BMW i3, Volkswagen e-Golf, Nissan LEAF and Renault ZOE at fast charging station
Autocar released an interesting overview of the pros and cons behind purchasing a used battery electric car - from a UK perspective of course.
Regionally in the country, there is not that many all-electric offerings on the second-hand market, but slowly more and more are now appearing, and with some attractive pricing.
Here are few examples quoted by the outfit:
- Renault Fluence Z.E. £3000
- Renault Twizy £3000
- Renault ZOE £5000
- Nissan LEAF £6000
- BMW i3 £14,000
- Tesla Model S 85 £46,000
(A full model-by-model further breakdown on these examples can be found in the original article at Autocar here)
Big pros are noted as a low barrier to entry on the pricing, lower energy costs to operate, no congestion charges, and limited other taxes.
However there are some hazards related directly to BEVs, like the uncertainty of existing battery conditions, and replacement costs of those batteries (that is, if one would be needed in the future of course).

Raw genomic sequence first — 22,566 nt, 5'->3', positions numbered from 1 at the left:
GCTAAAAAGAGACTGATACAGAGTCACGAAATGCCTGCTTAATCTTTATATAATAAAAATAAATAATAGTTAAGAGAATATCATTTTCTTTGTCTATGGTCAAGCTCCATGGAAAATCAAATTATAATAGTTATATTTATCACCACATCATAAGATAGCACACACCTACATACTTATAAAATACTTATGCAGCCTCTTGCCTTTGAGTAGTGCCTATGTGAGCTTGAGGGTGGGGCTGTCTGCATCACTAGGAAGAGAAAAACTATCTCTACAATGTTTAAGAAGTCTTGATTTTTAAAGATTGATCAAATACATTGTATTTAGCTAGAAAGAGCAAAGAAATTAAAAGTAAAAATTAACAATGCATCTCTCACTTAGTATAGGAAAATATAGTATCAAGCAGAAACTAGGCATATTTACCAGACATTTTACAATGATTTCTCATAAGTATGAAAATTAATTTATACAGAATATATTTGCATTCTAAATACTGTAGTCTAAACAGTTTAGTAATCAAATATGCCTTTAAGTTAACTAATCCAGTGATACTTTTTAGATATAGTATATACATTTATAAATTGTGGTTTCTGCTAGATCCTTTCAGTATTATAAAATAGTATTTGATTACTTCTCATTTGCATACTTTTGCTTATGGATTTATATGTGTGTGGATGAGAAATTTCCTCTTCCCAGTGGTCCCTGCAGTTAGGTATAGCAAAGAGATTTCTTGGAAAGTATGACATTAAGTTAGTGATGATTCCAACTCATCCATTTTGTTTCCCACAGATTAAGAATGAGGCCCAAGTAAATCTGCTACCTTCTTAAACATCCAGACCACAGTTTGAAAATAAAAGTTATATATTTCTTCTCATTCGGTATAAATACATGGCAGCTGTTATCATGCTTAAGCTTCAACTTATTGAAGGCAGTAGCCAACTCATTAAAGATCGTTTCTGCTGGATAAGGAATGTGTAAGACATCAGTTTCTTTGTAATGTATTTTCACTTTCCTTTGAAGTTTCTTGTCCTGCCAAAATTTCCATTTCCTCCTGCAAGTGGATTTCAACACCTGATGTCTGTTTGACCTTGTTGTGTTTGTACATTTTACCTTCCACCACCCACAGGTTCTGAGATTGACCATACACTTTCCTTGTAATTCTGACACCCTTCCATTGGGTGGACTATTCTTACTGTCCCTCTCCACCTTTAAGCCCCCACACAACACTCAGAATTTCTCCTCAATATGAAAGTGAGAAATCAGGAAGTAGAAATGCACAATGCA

A lot of cars sold by Renault, and sometimes by other manufacturers, are also separated from the batteries, which are leased. It's not obvious whether it pays to lease a battery for older car.
"Buying a car that includes the battery obviously means no monthly rental fees but also no means of easily replacing it. That said, EV battery life appears to be pretty robust, with the earliest Japanese-market Leafs giving up their batteries for a second life to provide electricity storage for the grid, although most UK-sold EVs are too young to have reached that point. When the battery pack does deteriorate to the point that the range is affected, the owner must weigh up whether it’s worth spending a sum greater than the car is worth to replace the battery, or scrapping a car that will otherwise have loads of life left in it, given that electric motors and gearboxes are good for hundreds of thousands of miles.
Check out the Renault Fluence forums, for example, and you’ll find a few owners contemplating the possibility of scrapping their cars rather than renewing the battery pack, because they can’t bring themselves to commit either to an expensive three-year lease or to pay for an entirely new battery for a car that could be worth as little as £2500 despite it having covered far less than 100,000 miles."
However there are also smaller things worth remembering for first time BEV buyers, like the need to purchase a home charging station for faster charging (if there will be none attached with the car).